Holloway v. TA Mebane, Inc.

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431 S.E.2d 882 (1993)

111 N.C. App. 194

James B. HOLLOWAY, Plaintiff-Appellee, v. T.A. MEBANE, INC., and U.S.F. & G. Company, Defendants-Appellants.

No. 9210IC466.

Court of Appeals of North Carolina.

July 20, 1993.

Gabriel Berry & Weston by M. Douglas Berry, Greensboro, for plaintiff-appellee.

Adams Kleemeier Hagan Hannah & Fouts by David A. Senter and Stephen A. Mayo, Greensboro, for defendants-appellants.

LEWIS, Judge.

Plaintiff, an independent contractor, was injured while working as a subcontractor for defendant T.A. Mebane, Inc. ("Mebane") on 8 February 1989, and was out of work until 24 April 1989. Neither Mebane nor its carrier, defendant U.S.F. & G. Co. ("USF & G"), contested the applicability of workers' compensation coverage, and on 19 April 1989 defendants entered into a Form 21 Agreement awarding disability benefits to plaintiff. Under the facts of this case, the plaintiff was covered by defendants' policy. On 14 November 1990 Deputy Commissioner Jan N. Pittman set aside the Form 21 Agreement due to mutual mistake, determined plaintiff's average weekly wage and awarded temporary total disability benefits. On 20 March 1992 the Full Commission entered an award adjusting the average weekly wage calculated by Commissioner Pittman. The sole issue on appeal is the calculation of plaintiff's average weekly wage.

As an independent contractor plaintiff normally works on several different jobs within a short time period. Plaintiff's main area of work is "interlocking weather stripping" and hanging doors. According to plaintiff, he is the only person in the area performing such work, and he works constantly from one job to the next. Plaintiff has worked for Mebane periodically over the last four or five years, and has been paid on a job-by-job basis. Plaintiff asserts his earnings from work for Mebane constituted about 10% of his 1988 gross earnings.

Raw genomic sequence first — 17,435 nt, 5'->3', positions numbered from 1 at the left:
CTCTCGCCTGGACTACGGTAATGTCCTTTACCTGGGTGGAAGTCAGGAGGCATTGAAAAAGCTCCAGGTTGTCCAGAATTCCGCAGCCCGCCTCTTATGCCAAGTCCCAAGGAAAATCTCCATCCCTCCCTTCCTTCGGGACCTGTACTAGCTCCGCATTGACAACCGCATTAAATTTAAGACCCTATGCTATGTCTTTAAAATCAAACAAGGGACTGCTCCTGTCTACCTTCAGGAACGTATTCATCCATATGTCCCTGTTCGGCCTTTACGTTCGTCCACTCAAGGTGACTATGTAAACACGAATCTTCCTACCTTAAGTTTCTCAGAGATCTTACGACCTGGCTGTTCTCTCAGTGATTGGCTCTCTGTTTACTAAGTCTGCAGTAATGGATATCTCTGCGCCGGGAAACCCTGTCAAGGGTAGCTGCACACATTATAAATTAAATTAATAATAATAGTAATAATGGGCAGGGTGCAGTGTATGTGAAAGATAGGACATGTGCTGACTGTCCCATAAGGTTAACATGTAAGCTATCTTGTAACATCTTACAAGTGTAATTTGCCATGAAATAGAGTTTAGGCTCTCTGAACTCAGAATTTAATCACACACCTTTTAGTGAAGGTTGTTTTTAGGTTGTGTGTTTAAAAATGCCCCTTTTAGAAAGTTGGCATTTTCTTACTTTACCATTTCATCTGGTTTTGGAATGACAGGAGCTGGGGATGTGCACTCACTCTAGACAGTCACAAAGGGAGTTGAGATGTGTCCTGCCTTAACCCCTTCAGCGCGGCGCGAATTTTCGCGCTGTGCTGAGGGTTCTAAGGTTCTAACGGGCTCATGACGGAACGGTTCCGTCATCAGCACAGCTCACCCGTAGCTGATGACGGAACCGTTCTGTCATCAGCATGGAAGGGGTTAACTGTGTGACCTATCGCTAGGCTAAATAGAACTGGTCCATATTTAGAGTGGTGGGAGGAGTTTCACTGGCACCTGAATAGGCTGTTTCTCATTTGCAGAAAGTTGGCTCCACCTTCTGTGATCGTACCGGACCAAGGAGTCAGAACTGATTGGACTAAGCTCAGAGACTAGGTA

Commissioner Pittman calculated the average weekly wage under N.C.G.S. § 97-2(5) based only on plaintiff's earnings from employment with Mebane, and did not consider *883 plaintiff's earnings from work performed for other contractors. Commissioner Pittman divided the total amount plaintiff had earned from Mebane for the 52-week period prior to this injury by thirteen, the number of weeks plaintiff had actually worked for Mebane during that period. This resulted in an average weekly wage of $205.76. The Full Commission, on the other hand, based its determination of the average weekly wage upon the average of plaintiff's net income from his sub-contracting business for the years 1988 and 1989, which resulted in a much higher average weekly wage of $480.45.

When reviewing a decision of the Full Commission, this Court must determine whether there is competent evidence to support the Commission's findings of fact, and whether the findings of fact support the conclusions of law. Hendrix v. Linn-Corriher Corp., 317 N.C. 179, 186, 345 S.E.2d 374, 379 (1986). In its Opinion and Order, the Full Commission set forth the following in its Findings of Fact: